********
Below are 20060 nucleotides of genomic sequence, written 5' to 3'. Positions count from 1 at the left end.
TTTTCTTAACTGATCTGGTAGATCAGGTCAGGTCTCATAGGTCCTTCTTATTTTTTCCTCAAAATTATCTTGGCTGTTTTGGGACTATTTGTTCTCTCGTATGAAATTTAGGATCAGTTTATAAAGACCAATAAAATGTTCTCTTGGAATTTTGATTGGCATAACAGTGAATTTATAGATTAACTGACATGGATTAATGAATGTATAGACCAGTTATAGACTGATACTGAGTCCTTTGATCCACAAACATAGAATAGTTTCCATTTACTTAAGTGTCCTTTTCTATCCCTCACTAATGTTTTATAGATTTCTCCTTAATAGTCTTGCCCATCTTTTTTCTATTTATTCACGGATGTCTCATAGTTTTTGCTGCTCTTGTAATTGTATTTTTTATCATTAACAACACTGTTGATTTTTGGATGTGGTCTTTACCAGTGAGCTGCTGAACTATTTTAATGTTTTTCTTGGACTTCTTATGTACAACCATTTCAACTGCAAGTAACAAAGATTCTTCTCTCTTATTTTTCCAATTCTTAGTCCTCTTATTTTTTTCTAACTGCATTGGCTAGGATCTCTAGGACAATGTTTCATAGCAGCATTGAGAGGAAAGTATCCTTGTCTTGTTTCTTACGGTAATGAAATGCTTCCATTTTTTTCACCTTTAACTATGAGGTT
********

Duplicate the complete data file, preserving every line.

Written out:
Below are 20060 nucleotides of genomic sequence, written 5' to 3'. Positions count from 1 at the left end.
TTTTCTTAACTGATCTGGTAGATCAGGTCAGGTCTCATAGGTCCTTCTTATTTTTTCCTCAAAATTATCTTGGCTGTTTTGGGACTATTTGTTCTCTCGTATGAAATTTAGGATCAGTTTATAAAGACCAATAAAATGTTCTCTTGGAATTTTGATTGGCATAACAGTGAATTTATAGATTAACTGACATGGATTAATGAATGTATAGACCAGTTATAGACTGATACTGAGTCCTTTGATCCACAAACATAGAATAGTTTCCATTTACTTAAGTGTCCTTTTCTATCCCTCACTAATGTTTTATAGATTTCTCCTTAATAGTCTTGCCCATCTTTTTTCTATTTATTCACGGATGTCTCATAGTTTTTGCTGCTCTTGTAATTGTATTTTTTATCATTAACAACACTGTTGATTTTTGGATGTGGTCTTTACCAGTGAGCTGCTGAACTATTTTAATGTTTTTCTTGGACTTCTTATGTACAACCATTTCAACTGCAAGTAACAAAGATTCTTCTCTCTTATTTTTCCAATTCTTAGTCCTCTTATTTTTTTCTAACTGCATTGGCTAGGATCTCTAGGACAATGTTTCATAGCAGCATTGAGAGGAAAGTATCCTTGTCTTGTTTCTTACGGTAATGAAATGCTTCCATTTTTTTCACCTTTAACTATGAGGTT